Tips for Discussing Money with Your Partner

Terry Sandvold of the Sandvold Financial Group shares his tips for having the dreaded money discussion with a partner.
Terry Sandvold meets with couples to hash out what it means to share financial histories, realities and dreams.

When it comes to your partner—boyfriend, girlfriend, husband, wife or significant other—it’s a given to know intimate details: anything from childhood memories, to fears (Did someone say clowns?) to their drink of choice at the neighborhood coffee shop. But do you and your partner talk openly about finances? For many, the answer is no.
“Some people don’t feel comfortable talking about finances,” says founder and CEO of the Sandvold Financial Group Terry Sandvold. “It’s easy to procrastinate but [procrastinating] can make it harder to achieve your goals.”

If you’re wondering how to start this conversation with your partner or want to make sure you’re headed in the right direction to achieve your goals, places like the Sandvold Financial Group can help.

The financial discussion should start with a question, Sandvold says: “Are we on track to achieve financial success when we want to?” This discussion could be focused on anything from buying a home, starting a family or retirement.

Many of the clients visiting Sandvold have designated one spouse to be in charge of the finances. In these instances, Sandvold asks a difficult question: Is the other partner prepared to take over if something should happen? It’s an example of how some financial discussions aren’t easy.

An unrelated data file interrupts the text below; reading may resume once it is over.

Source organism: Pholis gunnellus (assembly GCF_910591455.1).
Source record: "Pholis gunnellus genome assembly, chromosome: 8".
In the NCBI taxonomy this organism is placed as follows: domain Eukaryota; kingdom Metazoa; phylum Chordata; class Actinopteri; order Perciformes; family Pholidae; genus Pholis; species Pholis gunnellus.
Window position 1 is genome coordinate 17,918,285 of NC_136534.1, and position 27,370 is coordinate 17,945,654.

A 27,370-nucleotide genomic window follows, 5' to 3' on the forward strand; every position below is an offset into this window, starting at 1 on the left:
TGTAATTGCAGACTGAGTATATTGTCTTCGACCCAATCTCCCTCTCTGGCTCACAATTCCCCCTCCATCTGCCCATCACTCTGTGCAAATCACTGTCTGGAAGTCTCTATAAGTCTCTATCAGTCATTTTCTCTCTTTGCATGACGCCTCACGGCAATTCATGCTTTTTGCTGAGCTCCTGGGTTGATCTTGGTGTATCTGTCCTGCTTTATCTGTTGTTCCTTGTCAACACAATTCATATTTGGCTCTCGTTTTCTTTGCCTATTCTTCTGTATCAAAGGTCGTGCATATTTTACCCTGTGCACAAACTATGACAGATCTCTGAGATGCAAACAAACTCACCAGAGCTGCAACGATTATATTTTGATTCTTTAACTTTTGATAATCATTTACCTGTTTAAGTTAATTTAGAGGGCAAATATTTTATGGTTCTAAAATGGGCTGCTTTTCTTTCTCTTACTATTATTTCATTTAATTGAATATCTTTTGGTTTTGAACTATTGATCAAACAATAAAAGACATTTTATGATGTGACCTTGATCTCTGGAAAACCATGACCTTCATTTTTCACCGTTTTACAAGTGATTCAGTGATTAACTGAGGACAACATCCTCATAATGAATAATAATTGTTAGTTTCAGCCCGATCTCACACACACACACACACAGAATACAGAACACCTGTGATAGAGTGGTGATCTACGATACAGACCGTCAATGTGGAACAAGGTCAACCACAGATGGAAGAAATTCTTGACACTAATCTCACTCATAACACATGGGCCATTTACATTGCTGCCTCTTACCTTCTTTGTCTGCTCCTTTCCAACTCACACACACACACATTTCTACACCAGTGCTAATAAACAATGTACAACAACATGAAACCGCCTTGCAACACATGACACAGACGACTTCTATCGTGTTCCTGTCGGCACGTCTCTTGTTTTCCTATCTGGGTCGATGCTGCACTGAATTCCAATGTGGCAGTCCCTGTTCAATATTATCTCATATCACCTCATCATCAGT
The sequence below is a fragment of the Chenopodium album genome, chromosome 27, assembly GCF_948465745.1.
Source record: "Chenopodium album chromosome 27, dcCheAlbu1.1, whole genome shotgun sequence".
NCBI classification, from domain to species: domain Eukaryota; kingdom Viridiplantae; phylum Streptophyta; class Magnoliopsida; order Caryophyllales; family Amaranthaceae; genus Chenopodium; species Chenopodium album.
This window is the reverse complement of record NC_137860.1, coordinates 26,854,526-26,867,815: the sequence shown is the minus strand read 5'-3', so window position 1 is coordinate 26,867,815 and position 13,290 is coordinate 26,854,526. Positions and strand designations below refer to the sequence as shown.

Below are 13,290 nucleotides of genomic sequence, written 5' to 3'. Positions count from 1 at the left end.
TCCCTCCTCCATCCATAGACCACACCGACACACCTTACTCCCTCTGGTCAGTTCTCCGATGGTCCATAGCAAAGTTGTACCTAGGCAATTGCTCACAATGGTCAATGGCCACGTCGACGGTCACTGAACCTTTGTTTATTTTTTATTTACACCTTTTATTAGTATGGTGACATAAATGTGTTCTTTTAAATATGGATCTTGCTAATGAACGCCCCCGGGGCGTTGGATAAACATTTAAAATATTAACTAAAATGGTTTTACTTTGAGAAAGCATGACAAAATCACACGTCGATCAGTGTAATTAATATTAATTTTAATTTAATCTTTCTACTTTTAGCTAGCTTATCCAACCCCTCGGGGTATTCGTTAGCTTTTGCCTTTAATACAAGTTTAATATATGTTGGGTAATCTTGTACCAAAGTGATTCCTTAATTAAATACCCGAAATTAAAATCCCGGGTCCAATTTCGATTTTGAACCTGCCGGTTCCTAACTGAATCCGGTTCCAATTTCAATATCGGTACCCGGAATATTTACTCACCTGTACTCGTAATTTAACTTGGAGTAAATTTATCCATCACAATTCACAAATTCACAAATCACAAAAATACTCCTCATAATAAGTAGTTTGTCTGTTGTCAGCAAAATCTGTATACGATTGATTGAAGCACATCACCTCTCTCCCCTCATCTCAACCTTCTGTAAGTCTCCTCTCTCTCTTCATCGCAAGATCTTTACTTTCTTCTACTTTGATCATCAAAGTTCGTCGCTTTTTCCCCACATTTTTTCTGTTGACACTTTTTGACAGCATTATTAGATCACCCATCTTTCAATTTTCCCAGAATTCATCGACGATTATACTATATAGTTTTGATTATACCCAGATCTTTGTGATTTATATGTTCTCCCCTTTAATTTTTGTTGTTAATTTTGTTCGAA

And yet, they can have their fun moments. For many couples, the most enjoyable part of financial planning is when they get to talk about their hopes and dreams. Sandvold hears one particular dream over and over. “One of the main ones is to be able to retire when they want to retire,” he says. Other common dreams include traveling and living a comfortable life.
Of course, sometimes couples disagree. One common disagreement is age of retirement. “One might want to work until 70 and the other [might want to retire at] 60,” Sandvold says. And 10 years can really make a difference. Other disagreements include risk level of investments, amount of insurance to have and how much money is enough when it comes to saving. “Sometimes it’s the first time they’ve spoken about it,” Sandvold says, referring to his clients’ money-related conversations. But no matter how much couples disagree on the answers, he stresses the importance of having the conversation anyway.

Sometimes tragedy brings clients to Sandvold’s office. He recalls one such couple whose story he will remember for the rest of his life. “They were 45 years old with seven children,” he says. “He had terminal cancer and only six months to live.” The couple wanted to put together a financial plan because the husband wanted to make sure his wife and kids would have enough money even after he passed away. As the couple left Sandvold’s office he recalls the husband pulling him aside and saying, “This is exactly what I needed to see before I die.” Although Sandvold has always been a numbers guy, he believes his work is more than numbers. “It’s people helping people,” he says.  
Sandvold has an impressive portfolio. He has been named the number one advisor in the nation for Questar and hosts the radio show Money Talks, but he still stresses the importance of shopping around for the right financial planner to fit your specific needs. “My job is to sit across the table from you and earn your business,” he says. No matter how you choose to have the financial discussion, it can lead to important discoveries, and it might even help you and your partner grow closer. “The most important thing is to get started,” says Sandvold. Your future selves will thank you.

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